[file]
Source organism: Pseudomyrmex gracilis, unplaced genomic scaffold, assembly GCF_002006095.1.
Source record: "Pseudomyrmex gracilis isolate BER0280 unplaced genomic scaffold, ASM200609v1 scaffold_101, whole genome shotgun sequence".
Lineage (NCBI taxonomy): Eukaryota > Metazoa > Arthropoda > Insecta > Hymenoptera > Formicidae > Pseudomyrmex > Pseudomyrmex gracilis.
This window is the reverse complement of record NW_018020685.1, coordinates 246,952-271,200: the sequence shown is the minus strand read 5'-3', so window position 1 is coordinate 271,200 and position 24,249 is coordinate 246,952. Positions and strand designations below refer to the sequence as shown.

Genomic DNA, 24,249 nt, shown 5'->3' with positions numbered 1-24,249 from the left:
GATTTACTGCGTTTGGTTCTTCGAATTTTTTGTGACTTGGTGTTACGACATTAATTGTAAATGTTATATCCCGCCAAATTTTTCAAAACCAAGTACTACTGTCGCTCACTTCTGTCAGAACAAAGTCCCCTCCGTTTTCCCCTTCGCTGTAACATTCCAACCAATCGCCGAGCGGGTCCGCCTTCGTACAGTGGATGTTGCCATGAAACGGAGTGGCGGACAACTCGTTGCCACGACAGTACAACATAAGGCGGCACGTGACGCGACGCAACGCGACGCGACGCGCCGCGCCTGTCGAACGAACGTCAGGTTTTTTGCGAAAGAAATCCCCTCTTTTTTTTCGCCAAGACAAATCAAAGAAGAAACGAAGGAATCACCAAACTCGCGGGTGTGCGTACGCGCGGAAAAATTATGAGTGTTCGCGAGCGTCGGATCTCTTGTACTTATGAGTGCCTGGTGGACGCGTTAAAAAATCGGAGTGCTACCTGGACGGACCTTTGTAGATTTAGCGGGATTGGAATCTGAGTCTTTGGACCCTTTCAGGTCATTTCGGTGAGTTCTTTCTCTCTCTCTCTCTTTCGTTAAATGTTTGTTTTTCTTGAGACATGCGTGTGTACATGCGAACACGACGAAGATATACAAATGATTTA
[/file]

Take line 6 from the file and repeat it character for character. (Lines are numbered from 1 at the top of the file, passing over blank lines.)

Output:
GATTTACTGCGTTTGGTTCTTCGAATTTTTTGTGACTTGGTGTTACGACATTAATTGTAAATGTTATATCCCGCCAAATTTTTCAAAACCAAGTACTACTGTCGCTCACTTCTGTCAGAACAAAGTCCCCTCCGTTTTCCCCTTCGCTGTAACATTCCAACCAATCGCCGAGCGGGTCCGCCTTCGTACAGTGGATGTTGCCATGAAACGGAGTGGCGGACAACTCGTTGCCACGACAGTACAACATAAGGCGGCACGTGACGCGACGCAACGCGACGCGACGCGCCGCGCCTGTCGAACGAACGTCAGGTTTTTTGCGAAAGAAATCCCCTCTTTTTTTTCGCCAAGACAAATCAAAGAAGAAACGAAGGAATCACCAAACTCGCGGGTGTGCGTACGCGCGGAAAAATTATGAGTGTTCGCGAGCGTCGGATCTCTTGTACTTATGAGTGCCTGGTGGACGCGTTAAAAAATCGGAGTGCTACCTGGACGGACCTTTGTAGATTTAGCGGGATTGGAATCTGAGTCTTTGGACCCTTTCAGGTCATTTCGGTGAGTTCTTTCTCTCTCTCTCTCTTTCGTTAAATGTTTGTTTTTCTTGAGACATGCGTGTGTACATGCGAACACGACGAAGATATACAAATGATTTA